Female genital cutting practices in Burkina Faso and Mali and their negative health outcomes (PDF)
Jones,Heidi E.; Diop,Nafissatou J.; Askew,Ian; Kabore,Inoussa
Studies in Family Planning 30(3): 219-230
Publication date: 1999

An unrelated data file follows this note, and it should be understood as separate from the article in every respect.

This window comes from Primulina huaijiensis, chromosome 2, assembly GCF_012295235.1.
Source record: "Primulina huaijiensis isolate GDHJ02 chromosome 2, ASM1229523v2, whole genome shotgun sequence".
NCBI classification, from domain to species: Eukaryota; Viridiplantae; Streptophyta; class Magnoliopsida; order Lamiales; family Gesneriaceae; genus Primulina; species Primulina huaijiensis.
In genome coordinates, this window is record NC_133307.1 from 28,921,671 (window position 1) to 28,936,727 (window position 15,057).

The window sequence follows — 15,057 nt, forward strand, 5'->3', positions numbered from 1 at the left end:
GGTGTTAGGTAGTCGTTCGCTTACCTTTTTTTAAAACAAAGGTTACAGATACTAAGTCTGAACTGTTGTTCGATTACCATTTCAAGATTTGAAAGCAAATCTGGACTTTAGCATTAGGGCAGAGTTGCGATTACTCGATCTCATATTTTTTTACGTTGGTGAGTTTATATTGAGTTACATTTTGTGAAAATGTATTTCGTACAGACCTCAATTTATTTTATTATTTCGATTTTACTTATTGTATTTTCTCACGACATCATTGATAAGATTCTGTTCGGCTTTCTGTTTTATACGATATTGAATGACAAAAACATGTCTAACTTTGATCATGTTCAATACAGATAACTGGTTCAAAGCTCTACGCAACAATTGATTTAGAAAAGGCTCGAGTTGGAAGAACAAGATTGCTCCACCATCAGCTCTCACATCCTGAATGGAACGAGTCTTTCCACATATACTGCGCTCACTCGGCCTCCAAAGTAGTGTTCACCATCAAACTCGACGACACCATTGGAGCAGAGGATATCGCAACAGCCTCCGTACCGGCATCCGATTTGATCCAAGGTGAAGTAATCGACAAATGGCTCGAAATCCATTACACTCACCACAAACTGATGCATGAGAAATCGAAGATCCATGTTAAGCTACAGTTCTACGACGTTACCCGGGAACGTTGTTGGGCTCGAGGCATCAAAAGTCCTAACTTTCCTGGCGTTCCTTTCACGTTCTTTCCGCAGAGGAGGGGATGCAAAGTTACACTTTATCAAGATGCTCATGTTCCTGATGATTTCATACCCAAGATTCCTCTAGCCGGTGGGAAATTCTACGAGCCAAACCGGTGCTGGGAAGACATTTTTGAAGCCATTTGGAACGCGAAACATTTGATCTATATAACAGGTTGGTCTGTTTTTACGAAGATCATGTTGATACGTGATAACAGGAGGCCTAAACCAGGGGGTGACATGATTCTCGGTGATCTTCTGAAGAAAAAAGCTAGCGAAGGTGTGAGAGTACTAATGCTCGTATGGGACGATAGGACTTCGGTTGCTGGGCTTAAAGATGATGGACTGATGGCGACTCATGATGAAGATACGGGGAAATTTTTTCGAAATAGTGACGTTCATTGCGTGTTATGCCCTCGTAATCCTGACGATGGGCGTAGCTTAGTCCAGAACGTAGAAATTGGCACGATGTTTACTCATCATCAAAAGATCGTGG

Observations of the types of female genital cutting and possible associated gynecological and delivery complications were undertaken in 21 clinics in rural Burkina Faso and in four rural and four urban clinics in Mali. Women who came to the clinics for services that included a pelvic exam were included in the study, and trained clinic staff observed the presence and type of cut and any associated complications. Ninety-three percent of the women in the Burkina Faso clinics and 94 percent of the women in the Mali clinics had undergone genital cutting. In Burkina Faso, type 1 (clitoridectomy) was the most prevalent (56 percent), whereas in Mali the more severe type 2 cut (excision) was the most prevalent (74 percent); 5 percent of both samples had undergone type 3 cutting (infibulation). Logistic regression analyses show significant positive relationships between the severity of genital cutting and the probability that a woman would have gynecological and obstetric complications.